Figure 1: Tricyclic antidepressants and their structures. The triple-ring backbone denotes the drug class while the number of side chain amine substitutions denotes the subclass: imipramine and amitriptyline are tertiary amines (two methyl groups attached to terminal side chain) while desipramine and nortriptyline are secondary amines (one terminal side chain methyl group).

Potential TCA toxicities vary across the organ systems but can include seizures, bone fractures, anti-cholinergic excess, anti-histamine excess, tremor, diaphoresis, atrioventricular conduction delay, tachyarrhythmias, hypotension, bradycardia, and sudden cardiac death. Initial supportive care for TCA toxicity follows the “airway, breathing, circulation” mantra and includes endotracheal intubation for those who cannot protect their airway, intravenous (IV) crystalloid for hypotension, and sodium bicarbonate for cardiac conduction abnormalities [7-9,12,13]. Following initial stabilization, oral activated charcoal can be given if within 2 hours of ingestion. Agitation and/or seizure activity can be managed with benzodiazepines; although these are used cautiously given the risk of over sedation from medication effect coupled with TCA induced anti-histamine excess. Admission to the intensive care unit is usually necessary [9].

More specifically, cardiac conduction abnormalities associated with TCA toxicity include prolongation of QRS duration, Corrected QT Interval (QTc), and right-axis deviation on Electrocardiogram (ECG) [7-9,14]. Increased QRS duration is an independent predictor of seizures and ventricular arrhythmias in acute TCA overdose [15]. Prolonged QTc occurs both in therapeutic and toxic doses of TCAs and is mediated by class 1a antiarrhythmic type inhibition of cardiac fast sodium channels with resultant lengthening of the cardiac action potential [7,16]. If cardiac conduction delays are noted, terminal rightaxis deviation is greater than 120 degrees, and/or hypotension is refractory to fluid resuscitation, serum alkalinization should be attempted with an IV bolus of 2-3 ampules of sodium bicarbonate (50 mEq/ampule). This can be repeated after 5 minutes if no response is noted. Following initial boluses, a sodium bicarbonate infusion should be started and maintained until QRS widening resolves after which the infusion can be tapered [7,12,17,18]. Serum alkalinity can also be maintained with hyperventilation if the patient is intubated [19,20]. Using the QTc interval to guide therapy has not been reported; rather, the literature cautions that serum alkalinization inevitably leads to hypokalemia which can further prolong the QTc [7]. Increased serum pH decreases the affinity of TCAs for sodium channels while increased extracellular sodium concentration increases the trans membrane electrochemical gradient and reduces TCA blockade of cardiac fast sodium channels [12,21]. With this treatment usually 80% of patients will have narrowing of their QRS duration and more than 90% will have improvement of their hypotension [22].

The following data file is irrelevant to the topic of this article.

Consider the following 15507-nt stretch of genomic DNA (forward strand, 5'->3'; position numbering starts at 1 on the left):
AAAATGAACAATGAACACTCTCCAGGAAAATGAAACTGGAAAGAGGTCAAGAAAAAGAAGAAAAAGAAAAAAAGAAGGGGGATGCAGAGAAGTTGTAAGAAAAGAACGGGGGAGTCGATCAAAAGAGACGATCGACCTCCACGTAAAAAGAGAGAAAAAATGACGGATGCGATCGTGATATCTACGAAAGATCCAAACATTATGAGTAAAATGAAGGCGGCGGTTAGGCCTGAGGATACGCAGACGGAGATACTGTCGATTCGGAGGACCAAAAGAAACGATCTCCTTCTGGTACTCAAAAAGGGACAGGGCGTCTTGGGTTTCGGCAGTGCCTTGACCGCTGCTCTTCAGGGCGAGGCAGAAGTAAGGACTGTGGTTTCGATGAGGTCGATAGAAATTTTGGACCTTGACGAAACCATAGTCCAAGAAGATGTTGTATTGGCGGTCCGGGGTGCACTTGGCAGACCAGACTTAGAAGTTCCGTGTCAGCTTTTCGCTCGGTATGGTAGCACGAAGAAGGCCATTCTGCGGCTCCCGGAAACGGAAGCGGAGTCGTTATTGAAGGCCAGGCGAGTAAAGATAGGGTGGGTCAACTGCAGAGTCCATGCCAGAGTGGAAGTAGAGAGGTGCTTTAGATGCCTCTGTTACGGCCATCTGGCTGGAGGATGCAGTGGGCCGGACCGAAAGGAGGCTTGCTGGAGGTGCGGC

Lipid Emulsion (LE) therapy has been described in cases of refractory arrhythmia or hemodynamic instability. The most likely mechanism for its efficacy is the ‘lipid sinks’ theory in which the lipophilic TCA is engulfed in the lipid molecule and rendered ineffective [23]. 20% lipid emulsion is infused as a 1.5 mL/kg bolus up to 2-3 times, followed by a 0.25 mL/kg/min infusion for 30-60 minutes [24]. Use of this therapy is not first line however due to significant possible adverse effects including fat embolism, pancreatitis, infection, acute lung injury, and acute respiratory distress syndrome [23,25]. Current guidelines recommend usage of LE in TCA toxicity with hemodynamic instability unresponsive to sodium bicarbonate and/or impending cardiac arrest [26,27].